“They want to return to work, but there are obstacles: one person might have put their back out, whilst another might have suffered a burn out. First, you have to establish what the obstacles to employment are. To really get results you have to put in the legwork and find out what kind of employment services are available, what kind of support is on offer, and why supply and demand are not balanced,” says Likki.

One prerequisite for successful nudging is an understanding of the deterrents that are preventing people from doing what you want them to be doing.

Likki highlights workplace exercise as an example. Plenty of people would like to exercise more, but just aren’t managing to.

“Is it because they don’t have time? Or perhaps because they follow by example and the boss doesn’t take breaks and get moving? Or maybe it’s because there are no showers available? These obstacles can be very practical in nature. The first requirement for success in nudging is having a real understanding of the choice situation,” says Likki.

The overconfidence bias lurking around the corner

Nudging requires an understanding of the human behavior models, irrationality, and delusions that steer our everyday choices.

We don’t necessarily do what’s good for us, even if we’re fully aware of the facts of the matter. We’re also inclined to take a more rose-tinted view of our own actions than an objective observer might.

“The classic example of this is a survey carried out in the US, in which 80 percent of people assessed themselves as being better-than-average drivers. Clearly, some of these assessments were inaccurate,” states Likki.

We don’t necessarily do what’s good for us, even if we’re fully aware of the facts of the matter."

According to Likki, the overconfidence bias is the greatest delusion amongst those planning social policy measures. Government officials have no trouble seeing new measures as great innovations and believe that citizens will be able to see the positives just as easily.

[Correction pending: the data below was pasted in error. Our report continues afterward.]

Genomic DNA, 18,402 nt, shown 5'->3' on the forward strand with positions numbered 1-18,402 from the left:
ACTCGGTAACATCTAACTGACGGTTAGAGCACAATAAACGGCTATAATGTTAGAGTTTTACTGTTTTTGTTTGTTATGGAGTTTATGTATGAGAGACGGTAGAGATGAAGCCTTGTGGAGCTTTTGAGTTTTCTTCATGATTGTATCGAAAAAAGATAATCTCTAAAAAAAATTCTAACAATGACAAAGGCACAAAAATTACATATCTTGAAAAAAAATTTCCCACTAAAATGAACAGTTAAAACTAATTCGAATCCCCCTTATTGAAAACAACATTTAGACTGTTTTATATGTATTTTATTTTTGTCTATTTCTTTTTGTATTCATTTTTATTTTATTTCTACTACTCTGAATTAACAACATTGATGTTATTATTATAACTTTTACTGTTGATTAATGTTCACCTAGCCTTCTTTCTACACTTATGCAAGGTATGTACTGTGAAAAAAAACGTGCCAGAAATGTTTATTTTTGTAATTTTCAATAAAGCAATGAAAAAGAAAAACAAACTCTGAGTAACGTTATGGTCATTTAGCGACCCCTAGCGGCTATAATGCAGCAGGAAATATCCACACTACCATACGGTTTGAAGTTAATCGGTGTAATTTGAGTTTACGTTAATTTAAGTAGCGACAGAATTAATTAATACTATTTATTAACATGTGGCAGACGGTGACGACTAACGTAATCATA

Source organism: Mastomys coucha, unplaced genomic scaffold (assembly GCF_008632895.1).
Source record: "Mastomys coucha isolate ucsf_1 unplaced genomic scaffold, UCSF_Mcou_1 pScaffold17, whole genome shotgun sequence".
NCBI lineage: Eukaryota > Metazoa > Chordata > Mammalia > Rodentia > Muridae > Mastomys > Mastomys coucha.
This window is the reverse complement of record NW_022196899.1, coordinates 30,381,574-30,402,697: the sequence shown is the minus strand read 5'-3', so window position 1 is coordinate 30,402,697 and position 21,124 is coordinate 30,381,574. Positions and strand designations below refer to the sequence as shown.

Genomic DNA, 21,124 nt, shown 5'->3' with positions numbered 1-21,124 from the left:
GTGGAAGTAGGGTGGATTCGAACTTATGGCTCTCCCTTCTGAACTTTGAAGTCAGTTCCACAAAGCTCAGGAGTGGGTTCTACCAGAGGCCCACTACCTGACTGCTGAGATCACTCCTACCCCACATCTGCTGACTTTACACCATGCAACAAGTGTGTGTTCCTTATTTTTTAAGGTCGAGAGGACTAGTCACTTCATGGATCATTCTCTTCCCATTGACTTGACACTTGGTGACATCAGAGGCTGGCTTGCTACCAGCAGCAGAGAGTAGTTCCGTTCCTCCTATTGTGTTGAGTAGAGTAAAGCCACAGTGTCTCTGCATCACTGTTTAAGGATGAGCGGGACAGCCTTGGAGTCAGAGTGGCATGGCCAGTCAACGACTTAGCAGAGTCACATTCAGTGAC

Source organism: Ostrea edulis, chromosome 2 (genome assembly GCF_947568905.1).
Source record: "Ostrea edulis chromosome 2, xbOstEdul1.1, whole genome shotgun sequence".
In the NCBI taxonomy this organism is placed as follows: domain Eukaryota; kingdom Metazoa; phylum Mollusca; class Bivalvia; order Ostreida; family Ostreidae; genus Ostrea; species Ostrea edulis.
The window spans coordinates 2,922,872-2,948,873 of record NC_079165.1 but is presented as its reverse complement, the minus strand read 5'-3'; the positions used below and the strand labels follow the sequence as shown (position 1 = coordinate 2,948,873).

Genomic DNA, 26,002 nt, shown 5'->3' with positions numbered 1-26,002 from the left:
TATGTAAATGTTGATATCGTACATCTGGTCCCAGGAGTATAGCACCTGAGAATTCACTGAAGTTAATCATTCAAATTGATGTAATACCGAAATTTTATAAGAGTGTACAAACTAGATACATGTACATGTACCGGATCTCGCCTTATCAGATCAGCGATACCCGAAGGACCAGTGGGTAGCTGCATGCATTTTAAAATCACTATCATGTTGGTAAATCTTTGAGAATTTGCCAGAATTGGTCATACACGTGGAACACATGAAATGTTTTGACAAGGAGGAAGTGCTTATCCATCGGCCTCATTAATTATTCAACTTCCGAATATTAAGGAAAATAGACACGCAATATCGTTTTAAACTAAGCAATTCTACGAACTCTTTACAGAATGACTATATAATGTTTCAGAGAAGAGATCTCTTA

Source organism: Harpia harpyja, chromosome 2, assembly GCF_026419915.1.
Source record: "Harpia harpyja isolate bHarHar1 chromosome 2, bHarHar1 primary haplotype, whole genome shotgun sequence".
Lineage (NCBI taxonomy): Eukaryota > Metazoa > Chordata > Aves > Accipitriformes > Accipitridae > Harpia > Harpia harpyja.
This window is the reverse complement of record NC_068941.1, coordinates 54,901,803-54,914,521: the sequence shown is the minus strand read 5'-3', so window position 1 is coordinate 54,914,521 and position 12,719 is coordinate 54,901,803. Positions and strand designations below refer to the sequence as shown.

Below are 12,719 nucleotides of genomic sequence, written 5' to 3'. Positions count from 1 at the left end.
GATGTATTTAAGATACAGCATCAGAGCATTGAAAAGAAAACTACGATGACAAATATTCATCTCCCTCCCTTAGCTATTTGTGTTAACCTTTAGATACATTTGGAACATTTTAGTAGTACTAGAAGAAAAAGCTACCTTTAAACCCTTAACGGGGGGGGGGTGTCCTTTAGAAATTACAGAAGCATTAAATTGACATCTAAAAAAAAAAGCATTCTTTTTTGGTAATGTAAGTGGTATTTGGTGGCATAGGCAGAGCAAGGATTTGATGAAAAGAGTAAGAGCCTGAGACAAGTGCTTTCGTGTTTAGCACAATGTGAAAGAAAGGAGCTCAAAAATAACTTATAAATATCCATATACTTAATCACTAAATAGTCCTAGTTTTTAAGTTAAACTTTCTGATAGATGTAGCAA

“But citizens might not necessarily have the same interest or level of knowledge as the government officials,” Likki points out.

In addition to these delusions, the surrounding choice architecture also has a major impact on how we act, influencing how and the direction in which our environment guides us to act.

If we have large plates, we’ll serve ourselves larger portions. If the elevator is the first thing we see in front of us, we’re far less likely to think of taking the stairs.

“Nudging measures should be assessed in the context of the situation. Sometimes, relatively minor things can achieve results, through refining, adapting, rationalizing and clarifying. You don’t always need a lot of money for new measures,” Likki says.

If we have large plates, we’ll serve ourselves larger portions. If the elevator is the first thing we see in front of us, we’re far less likely to think of taking the stairs."

To find the right areas to refine or adapt, measures are tested before being implemented on a broader scale.

Nudging is well-suited to situations where there are obstacles in the background linked to beliefs and human behavior that are getting in the way of people acting as you want them to.

However, Likki is quick to point out that structural problems cannot be resolved with these kinds of measures.

“There’s no point nudging people to expand their job search area to the neighboring municipalities, for example, if there is no good public transportation to the area in question. Likewise, nudging will be no use in directing someone towards healthier choices in food if they lack the means to buy healthy food.”

How to nudge is one part of Aalto PRO's Diploma in Service Design and Service Design programs.